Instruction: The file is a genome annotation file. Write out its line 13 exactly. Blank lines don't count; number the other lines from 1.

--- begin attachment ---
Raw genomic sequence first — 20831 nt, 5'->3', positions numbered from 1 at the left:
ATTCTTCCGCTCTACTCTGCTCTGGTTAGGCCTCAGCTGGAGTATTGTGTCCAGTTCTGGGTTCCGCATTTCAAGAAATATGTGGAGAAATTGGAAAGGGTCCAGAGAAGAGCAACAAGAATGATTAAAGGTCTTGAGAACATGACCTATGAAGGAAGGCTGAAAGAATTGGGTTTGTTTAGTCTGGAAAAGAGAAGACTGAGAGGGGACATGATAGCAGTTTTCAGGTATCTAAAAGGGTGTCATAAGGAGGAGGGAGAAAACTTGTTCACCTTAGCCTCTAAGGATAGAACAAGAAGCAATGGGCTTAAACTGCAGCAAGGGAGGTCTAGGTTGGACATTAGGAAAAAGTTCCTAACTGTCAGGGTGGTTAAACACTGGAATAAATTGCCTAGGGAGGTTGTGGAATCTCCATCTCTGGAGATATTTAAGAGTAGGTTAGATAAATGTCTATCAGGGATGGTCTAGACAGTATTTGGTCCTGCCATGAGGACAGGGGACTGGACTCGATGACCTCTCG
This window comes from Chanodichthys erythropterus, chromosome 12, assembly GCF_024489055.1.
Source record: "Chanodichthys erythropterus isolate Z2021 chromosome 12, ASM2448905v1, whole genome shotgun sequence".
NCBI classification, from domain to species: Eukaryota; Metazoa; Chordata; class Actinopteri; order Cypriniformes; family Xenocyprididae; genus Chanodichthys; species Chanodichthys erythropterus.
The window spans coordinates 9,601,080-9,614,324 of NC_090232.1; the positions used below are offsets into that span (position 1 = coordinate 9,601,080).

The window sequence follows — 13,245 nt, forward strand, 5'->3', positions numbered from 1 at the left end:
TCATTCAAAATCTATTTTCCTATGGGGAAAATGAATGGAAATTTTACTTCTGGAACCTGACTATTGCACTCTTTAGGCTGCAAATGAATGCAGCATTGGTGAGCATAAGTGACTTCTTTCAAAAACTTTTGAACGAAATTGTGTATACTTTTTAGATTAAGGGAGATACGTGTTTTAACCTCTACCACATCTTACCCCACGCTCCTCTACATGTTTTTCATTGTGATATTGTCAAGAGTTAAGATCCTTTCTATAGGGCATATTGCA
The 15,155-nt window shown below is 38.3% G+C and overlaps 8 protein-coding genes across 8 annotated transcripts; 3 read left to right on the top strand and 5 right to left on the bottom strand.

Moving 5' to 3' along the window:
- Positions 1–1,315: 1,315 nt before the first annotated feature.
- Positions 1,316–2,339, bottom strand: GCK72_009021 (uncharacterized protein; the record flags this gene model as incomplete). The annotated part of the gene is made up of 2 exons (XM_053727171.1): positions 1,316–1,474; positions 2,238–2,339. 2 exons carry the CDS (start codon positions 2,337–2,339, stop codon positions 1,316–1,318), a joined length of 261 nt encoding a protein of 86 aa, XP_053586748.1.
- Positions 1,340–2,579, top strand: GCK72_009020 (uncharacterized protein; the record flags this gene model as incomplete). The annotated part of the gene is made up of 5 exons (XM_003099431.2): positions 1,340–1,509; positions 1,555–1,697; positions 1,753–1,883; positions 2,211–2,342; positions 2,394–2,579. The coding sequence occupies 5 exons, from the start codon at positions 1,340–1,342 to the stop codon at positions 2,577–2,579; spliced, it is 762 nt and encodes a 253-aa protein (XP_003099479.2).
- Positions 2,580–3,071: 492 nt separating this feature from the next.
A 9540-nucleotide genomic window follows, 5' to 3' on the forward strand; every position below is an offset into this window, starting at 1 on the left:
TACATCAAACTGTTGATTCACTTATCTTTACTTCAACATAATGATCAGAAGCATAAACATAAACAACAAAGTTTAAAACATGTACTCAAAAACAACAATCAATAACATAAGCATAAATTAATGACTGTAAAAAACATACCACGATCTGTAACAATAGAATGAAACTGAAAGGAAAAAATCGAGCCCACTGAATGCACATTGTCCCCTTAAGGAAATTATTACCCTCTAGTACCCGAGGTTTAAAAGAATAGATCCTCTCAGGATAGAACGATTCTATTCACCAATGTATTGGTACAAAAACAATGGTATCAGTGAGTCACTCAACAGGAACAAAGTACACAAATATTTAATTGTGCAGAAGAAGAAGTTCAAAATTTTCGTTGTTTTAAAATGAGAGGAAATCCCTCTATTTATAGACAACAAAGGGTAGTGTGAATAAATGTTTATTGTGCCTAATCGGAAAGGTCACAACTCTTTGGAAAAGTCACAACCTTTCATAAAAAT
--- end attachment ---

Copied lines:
- Positions 1,340–2,579, top strand: GCK72_009020 (uncharacterized protein; the record flags this gene model as incomplete). The annotated part of the gene is made up of 5 exons (XM_003099431.2): positions 1,340–1,509; positions 1,555–1,697; positions 1,753–1,883; positions 2,211–2,342; positions 2,394–2,579. The coding sequence occupies 5 exons, from the start codon at positions 1,340–1,342 to the stop codon at positions 2,577–2,579; spliced, it is 762 nt and encodes a 253-aa protein (XP_003099479.2).